As a matter of fact, why would a child born in London by British parents still has to go to school to learn English, and may fail to pass the subject at examination level? In other words, every language requires more than passive efforts to comprehend. For instance, a Frenchman, though may be perfect in his tongue, cannot automatically read English properly unless he is introduced to the English way of writing and pronunciation.
It is therefore a wrong notion for an Egbira person to assume or argue that because he speaks the language well and so, he has mastered it, especially when it comes to the nitty gritty of fluency in reading and writing. We must therefore take it that the ability to read English does not necessarily imply that we can immediately read and understand written Egbira without going through some formal ways of learning it.
In any case, if, according to history, Egbira was not conquered by the Jihad of Othman Dan Fodio of Sokoto because of formidable unity of purpose amongst the natives, why would the same Egbira subjugate themselves, willy-nilly, to enslavement of their language by other major tribes, i.e, Hausa, Yoruba, Fulani and so on. Why would the Egbira willingly and or unwillingly sell their birthright and that of their children and future generations? Why do Egbira take pleasure in embracing English language wholesale, and make their children to feel proud at being good in spoken and written English, while making them (children) to feel ashamed of reading and writing native Egbira, their language?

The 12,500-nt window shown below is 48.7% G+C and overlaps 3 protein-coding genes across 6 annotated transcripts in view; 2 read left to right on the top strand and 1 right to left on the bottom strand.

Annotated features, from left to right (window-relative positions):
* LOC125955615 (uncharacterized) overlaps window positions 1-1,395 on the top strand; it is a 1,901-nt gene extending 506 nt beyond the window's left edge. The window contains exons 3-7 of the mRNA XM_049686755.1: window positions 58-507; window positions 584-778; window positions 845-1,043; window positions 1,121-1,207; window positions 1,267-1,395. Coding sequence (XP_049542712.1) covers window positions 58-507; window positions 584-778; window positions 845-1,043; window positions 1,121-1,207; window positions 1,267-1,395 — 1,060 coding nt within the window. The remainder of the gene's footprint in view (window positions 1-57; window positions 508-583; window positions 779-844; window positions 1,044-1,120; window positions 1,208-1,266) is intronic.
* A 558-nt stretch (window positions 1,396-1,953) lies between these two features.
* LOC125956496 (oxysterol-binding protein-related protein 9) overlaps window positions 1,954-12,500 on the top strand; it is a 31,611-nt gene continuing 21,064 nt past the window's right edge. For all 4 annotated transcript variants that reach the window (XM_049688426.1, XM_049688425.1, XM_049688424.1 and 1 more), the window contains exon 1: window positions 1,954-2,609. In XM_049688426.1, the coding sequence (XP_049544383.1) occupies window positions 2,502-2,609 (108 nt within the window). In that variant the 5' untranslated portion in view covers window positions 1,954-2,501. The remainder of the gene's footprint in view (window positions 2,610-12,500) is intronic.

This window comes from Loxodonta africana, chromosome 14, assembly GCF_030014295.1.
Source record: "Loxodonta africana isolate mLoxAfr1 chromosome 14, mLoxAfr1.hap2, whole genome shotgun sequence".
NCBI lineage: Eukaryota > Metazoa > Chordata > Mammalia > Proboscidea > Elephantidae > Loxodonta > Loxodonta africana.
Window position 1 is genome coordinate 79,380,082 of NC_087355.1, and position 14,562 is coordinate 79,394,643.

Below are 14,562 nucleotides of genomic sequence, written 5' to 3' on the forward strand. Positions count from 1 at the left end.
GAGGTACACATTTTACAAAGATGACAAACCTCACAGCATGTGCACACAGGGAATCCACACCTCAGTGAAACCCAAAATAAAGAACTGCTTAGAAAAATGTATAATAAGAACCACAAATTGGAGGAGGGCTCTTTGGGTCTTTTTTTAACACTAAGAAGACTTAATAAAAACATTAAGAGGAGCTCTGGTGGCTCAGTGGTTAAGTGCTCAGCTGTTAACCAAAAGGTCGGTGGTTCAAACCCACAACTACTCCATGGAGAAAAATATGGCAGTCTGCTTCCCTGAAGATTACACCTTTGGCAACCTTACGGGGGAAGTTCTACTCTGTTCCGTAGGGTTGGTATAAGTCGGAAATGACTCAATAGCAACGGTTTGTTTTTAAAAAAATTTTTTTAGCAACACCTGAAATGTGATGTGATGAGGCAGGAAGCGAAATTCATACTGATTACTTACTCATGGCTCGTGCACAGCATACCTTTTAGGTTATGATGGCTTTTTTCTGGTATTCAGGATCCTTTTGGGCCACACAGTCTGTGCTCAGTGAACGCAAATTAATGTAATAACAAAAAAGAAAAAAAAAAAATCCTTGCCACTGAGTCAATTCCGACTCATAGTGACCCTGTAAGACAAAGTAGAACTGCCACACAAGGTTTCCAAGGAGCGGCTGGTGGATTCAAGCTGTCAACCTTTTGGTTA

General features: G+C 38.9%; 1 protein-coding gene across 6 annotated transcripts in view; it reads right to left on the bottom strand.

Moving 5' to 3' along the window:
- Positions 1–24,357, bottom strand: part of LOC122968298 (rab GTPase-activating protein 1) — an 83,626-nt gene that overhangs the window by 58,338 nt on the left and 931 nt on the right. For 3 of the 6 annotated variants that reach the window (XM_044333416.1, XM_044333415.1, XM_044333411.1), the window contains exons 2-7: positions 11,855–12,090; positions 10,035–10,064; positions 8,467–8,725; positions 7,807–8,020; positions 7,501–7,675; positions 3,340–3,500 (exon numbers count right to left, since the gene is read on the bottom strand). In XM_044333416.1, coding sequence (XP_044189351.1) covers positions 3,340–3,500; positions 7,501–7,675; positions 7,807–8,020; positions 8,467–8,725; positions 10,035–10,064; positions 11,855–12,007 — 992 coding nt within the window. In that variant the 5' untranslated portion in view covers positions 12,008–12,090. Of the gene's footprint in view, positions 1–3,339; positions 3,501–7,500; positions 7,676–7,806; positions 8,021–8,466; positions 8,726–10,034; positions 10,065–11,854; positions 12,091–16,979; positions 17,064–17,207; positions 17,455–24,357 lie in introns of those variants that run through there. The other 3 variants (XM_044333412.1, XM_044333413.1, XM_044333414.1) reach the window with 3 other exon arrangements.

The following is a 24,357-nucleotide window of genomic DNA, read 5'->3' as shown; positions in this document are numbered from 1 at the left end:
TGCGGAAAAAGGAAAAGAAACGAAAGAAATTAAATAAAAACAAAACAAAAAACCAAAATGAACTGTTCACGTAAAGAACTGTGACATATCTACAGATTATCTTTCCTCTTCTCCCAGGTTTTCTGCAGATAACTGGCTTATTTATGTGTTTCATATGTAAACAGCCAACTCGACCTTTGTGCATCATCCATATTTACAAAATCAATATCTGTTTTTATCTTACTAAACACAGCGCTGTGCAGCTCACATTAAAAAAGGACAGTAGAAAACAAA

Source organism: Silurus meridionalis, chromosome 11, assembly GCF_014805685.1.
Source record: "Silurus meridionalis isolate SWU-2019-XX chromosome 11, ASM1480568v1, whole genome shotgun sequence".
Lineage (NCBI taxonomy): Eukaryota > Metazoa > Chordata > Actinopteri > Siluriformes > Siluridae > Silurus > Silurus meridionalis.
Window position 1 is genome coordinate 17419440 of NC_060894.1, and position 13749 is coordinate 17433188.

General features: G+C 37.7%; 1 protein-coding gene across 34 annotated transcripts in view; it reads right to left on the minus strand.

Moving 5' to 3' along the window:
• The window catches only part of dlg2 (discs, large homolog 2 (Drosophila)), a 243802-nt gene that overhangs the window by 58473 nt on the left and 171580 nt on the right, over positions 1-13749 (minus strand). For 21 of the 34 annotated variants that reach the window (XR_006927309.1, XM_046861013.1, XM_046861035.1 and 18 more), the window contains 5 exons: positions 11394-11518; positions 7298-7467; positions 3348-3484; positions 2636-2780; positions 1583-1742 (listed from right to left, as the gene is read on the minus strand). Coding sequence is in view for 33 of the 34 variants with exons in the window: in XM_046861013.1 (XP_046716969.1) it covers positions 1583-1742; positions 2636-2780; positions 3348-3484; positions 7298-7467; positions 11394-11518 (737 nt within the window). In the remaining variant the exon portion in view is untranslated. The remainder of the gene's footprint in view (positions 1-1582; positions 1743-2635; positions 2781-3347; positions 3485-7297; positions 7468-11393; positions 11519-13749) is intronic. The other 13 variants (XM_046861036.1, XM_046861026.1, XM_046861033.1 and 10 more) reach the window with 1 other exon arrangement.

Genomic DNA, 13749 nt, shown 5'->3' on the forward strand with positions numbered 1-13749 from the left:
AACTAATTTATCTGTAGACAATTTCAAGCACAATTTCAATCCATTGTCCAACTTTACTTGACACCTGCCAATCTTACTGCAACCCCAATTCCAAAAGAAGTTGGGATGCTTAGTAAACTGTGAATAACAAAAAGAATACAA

More questions begging for answers or actions, for the reversal of the frightening trend.
However, it is a thing of fresh hope to begin to witness this type of competition in the name of Egbira language, especially amongst the very young upcoming ones. And, therefore, to you the young ones sprouting out, fall, the great challenges of getting down to the basics for the revival and sustenance of Egbira, the beautiful, cherished language of the world, for the generations coming after you to benefit from.
It gladdens my heart therefore, to, as I crawl into old age, see you, the budding young ones, positively agitating to lighten Egbira language.
I pray that God Almighty will give you the strength, the courage, the zeal and all the wherewithal to bring Egbira language into the world reckoning; into the world stages in all ramifications (Amen).
Thank you profusely, my young ones and the oldies, for your attention.

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Above is a five-page lecture delivered by YUSUF OZI-USMAN, Editor-In-Chief of Greenbarge Reporters online newspaper and hardcopy magazine, at the Egbira Children Quiz competition, titled ASI-EGBIRA-VU, organized by the Abuja chapter of the Egbira Peoples Association (EPA), held at the Gwagwalada palace of the Odeyani of Egbira in FCT, on June 29, 2023
NB: e-copy of the Standard Ebira-English Dictionary can be obtained by downloading its app, via playstore.

Other books by the same author can also be obtained on Amazon thus:

ECHO FROM THE FOREST https://www.amazon.com/dp/B0BSV88JRB

PEOPLE AROUND NIGERIA’S PRESIDENT BUHARI https://www.amazon.com/dp/B0BZ58SXX9

NOT BECAUSE IT’S ME http://greenbreporters.com/downloads